# Validating decimal in C# for storage in SQL Server

I have a decimal database column decimal (26,6).

As far as I can gather this means a precision of 26 and a scale of 6.

I think this means that the number can be a total of 26 digits in length and 6 of these digits can be after the decimal place.

In my WPF / C# frontend I need to validate an incoming decimal so that I can be sure that it can be stored in SQL Server without truncation etc.

So my question is there a way to check that decimal has a particular precision and scale.

Also as an aside I have heard that SQL Server stores decimal in a completely different way to the CLR, is this true and if so is it something I need to worry about?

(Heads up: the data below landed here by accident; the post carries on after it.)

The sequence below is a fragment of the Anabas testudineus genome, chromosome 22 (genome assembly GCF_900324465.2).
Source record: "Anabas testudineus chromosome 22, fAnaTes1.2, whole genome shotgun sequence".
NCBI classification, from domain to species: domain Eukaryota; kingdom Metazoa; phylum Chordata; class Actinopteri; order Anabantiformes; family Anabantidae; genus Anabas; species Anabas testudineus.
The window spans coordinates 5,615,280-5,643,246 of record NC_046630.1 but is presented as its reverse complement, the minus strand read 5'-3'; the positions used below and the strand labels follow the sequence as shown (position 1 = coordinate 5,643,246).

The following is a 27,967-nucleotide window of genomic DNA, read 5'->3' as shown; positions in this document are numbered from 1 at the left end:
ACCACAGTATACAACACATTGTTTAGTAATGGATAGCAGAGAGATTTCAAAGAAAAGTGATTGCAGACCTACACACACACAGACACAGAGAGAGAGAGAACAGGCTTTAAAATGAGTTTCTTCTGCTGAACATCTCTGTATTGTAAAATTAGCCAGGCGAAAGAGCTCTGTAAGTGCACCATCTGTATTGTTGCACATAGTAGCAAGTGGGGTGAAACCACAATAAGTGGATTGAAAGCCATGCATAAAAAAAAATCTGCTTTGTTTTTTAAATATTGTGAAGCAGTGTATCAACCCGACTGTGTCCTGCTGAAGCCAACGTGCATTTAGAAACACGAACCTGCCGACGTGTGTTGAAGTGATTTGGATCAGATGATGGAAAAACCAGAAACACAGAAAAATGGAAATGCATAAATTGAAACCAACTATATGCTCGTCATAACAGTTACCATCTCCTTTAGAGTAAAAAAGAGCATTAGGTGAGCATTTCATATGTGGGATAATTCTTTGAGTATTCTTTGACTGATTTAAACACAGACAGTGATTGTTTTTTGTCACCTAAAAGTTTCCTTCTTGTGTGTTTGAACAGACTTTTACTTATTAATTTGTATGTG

• Yes, decimal(26,6) means: 26 digits in total, 6 of which are after the decimal place (and 20 before it). Are your numbers in the WPF frontend really getting close to being more than 20 digits before the decimal place?? – marc_s Dec 6 '10 at 16:25
• Thanks, yes they could be, we have data that does need this precision. – bplus Dec 6 '10 at 19:00

straight forward way to determine if a given precision,scale of decimal number is greater than 26,6 would be to check the length of its string equivalent.

public static bool WillItTruncate(double dNumber, int precision, int scale) {
string[] dString = dNumber.ToString("#.#", CultureInfo.InvariantCulture).Split('.');
return (dString[0].Length > (precision - scale) || dString.Length>1?dString[1].Length > scale:true);
}

The maximum precision for C# decimal datatype seems to be 29 digits whereas SQL decimal can have 38 digits. So you may not be hitting the maximum value of SQL decimal from C#.

If you already know destination scale and precision of decimal type at compile time, do simple comparison. For decimal(13,5):

public static bool IsValidDecimal13_5(decimal value)
{
return -99999999.99999M <= value && value <= 99999999.99999M;
}